And yet, this is only the beginning of computing’s impact on humanity. It’s hard to understand that human life was quite different decades ago, harder still to grasp how fundamentally different we are from our ancestors thousands of years in the past. We’re living during a radical phase transition in the history of life and intelligence on Earth, and computation is a breakthrough on the order of genetic evolution. Long term, universal computation will transform us more than language has, which is indeed saying something. But it is important to realize we will see radical changes in the short term too: computing and the internet will grant us even greater superpowers, as we fuse ever tighter with our technology. In one, two, maybe three short decades, we will come to inhabit virtual realities, we will overlay our digital worlds onto the physical, we will add computers to everything, we will embrace software and hardware companions, we may wire the gap between our individual brains and our shared one, and – who knows – we may even spark artificial intelligence in this short time frame.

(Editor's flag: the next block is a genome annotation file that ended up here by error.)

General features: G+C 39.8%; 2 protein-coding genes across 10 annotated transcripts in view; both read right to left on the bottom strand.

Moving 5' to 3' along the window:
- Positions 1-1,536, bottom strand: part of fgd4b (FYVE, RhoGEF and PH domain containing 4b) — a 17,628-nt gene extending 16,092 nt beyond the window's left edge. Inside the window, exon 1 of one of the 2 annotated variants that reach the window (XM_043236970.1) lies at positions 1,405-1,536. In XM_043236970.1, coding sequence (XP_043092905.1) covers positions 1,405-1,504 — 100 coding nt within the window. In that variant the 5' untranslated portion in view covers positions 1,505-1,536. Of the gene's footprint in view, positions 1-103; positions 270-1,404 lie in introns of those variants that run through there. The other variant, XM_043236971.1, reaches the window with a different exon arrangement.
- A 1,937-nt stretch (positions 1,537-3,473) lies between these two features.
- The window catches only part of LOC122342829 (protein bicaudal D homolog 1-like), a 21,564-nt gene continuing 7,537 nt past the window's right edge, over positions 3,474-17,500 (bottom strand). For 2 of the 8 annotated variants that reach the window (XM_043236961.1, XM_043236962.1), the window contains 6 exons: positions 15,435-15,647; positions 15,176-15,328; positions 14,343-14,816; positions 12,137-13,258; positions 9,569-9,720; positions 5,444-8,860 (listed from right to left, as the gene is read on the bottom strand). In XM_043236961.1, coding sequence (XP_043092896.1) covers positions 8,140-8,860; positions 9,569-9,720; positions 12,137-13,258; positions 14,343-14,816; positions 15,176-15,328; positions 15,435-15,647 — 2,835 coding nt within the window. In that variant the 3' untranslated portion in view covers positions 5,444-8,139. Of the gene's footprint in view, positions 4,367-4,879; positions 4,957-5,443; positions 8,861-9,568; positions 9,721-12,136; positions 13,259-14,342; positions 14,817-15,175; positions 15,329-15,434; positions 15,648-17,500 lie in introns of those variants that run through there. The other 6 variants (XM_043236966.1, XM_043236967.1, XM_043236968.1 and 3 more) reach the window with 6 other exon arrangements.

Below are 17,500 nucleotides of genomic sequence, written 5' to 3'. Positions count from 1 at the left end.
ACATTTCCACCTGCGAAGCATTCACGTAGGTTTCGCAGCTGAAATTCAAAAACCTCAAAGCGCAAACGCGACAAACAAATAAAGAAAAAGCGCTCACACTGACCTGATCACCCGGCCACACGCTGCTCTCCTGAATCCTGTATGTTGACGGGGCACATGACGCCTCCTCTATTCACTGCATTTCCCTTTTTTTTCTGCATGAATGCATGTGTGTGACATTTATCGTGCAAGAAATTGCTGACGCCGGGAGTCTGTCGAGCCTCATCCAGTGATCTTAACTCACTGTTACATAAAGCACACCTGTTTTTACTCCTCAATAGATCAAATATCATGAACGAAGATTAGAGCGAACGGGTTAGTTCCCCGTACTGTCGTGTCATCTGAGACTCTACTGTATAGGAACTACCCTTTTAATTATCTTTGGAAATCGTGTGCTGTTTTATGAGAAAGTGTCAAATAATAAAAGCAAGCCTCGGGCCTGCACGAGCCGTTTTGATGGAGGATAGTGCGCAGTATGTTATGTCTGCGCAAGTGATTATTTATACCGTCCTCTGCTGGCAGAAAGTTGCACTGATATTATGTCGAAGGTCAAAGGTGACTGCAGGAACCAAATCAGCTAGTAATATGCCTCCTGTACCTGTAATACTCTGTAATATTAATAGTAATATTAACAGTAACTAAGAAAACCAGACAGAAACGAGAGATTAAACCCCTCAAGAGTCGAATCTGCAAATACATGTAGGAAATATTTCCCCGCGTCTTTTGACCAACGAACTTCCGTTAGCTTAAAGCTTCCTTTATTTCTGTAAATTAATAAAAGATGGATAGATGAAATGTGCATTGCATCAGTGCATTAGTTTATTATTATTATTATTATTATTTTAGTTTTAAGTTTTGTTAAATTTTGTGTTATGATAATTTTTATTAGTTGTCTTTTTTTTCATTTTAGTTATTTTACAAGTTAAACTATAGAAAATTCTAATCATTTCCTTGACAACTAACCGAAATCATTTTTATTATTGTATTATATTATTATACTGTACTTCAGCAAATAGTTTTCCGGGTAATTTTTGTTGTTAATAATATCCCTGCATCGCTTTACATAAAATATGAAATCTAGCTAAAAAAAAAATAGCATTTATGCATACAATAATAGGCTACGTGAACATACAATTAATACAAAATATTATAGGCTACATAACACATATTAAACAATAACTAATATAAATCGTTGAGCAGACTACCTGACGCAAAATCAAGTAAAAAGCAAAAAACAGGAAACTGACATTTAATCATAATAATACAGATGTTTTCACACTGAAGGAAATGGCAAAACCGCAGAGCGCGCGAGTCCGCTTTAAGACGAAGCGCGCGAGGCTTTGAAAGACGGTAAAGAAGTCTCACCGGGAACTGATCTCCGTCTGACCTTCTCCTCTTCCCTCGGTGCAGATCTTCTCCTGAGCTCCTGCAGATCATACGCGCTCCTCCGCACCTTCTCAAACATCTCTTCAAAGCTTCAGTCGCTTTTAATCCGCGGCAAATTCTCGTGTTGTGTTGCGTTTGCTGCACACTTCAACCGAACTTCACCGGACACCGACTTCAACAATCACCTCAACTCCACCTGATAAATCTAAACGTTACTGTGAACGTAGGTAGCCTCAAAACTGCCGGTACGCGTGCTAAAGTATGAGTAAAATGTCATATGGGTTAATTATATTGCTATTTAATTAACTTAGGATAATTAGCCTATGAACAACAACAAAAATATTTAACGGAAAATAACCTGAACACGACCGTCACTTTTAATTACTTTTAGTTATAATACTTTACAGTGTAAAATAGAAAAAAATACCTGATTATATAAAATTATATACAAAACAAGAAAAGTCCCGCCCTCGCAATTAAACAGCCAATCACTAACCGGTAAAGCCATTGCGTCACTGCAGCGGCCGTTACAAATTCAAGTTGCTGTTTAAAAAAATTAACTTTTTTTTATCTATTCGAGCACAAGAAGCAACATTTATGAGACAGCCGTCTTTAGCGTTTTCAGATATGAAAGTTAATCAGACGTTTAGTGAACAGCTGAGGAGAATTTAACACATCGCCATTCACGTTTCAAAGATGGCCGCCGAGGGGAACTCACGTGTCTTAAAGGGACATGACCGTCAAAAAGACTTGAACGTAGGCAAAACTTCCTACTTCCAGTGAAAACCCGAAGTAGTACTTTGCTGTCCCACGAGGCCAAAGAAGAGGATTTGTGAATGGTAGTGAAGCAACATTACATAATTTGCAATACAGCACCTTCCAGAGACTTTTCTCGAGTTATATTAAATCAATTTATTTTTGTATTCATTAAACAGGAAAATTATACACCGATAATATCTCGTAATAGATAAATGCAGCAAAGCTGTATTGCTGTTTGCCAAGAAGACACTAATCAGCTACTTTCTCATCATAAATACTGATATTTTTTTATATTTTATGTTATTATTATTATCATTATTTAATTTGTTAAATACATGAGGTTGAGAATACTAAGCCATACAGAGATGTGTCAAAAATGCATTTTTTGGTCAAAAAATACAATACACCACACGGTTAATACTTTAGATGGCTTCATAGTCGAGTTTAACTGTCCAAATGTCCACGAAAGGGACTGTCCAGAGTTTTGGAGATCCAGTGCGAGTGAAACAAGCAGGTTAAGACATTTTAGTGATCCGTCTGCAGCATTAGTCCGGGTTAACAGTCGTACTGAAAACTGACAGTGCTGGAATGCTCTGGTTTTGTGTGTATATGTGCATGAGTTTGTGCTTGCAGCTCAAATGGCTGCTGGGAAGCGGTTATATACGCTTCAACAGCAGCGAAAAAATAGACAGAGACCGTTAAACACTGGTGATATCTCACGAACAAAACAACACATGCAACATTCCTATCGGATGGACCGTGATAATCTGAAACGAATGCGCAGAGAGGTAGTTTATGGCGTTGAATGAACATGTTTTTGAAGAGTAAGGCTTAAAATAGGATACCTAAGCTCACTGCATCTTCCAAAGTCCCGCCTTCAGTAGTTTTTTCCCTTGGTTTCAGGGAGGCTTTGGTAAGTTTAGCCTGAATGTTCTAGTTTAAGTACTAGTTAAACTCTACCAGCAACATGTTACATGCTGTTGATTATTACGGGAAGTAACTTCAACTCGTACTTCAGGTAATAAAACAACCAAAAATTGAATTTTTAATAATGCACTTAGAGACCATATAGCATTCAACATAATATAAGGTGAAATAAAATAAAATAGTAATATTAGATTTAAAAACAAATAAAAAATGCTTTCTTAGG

The horizon of computing is exciting and turbulent. We face optimistic progress, significant challenges, and a host of existential threats. We navigate this complex landscape by grounding ourselves in two important goals. I will speak more about these in future communications. (For a longer treatment of this background, see this talk I gave)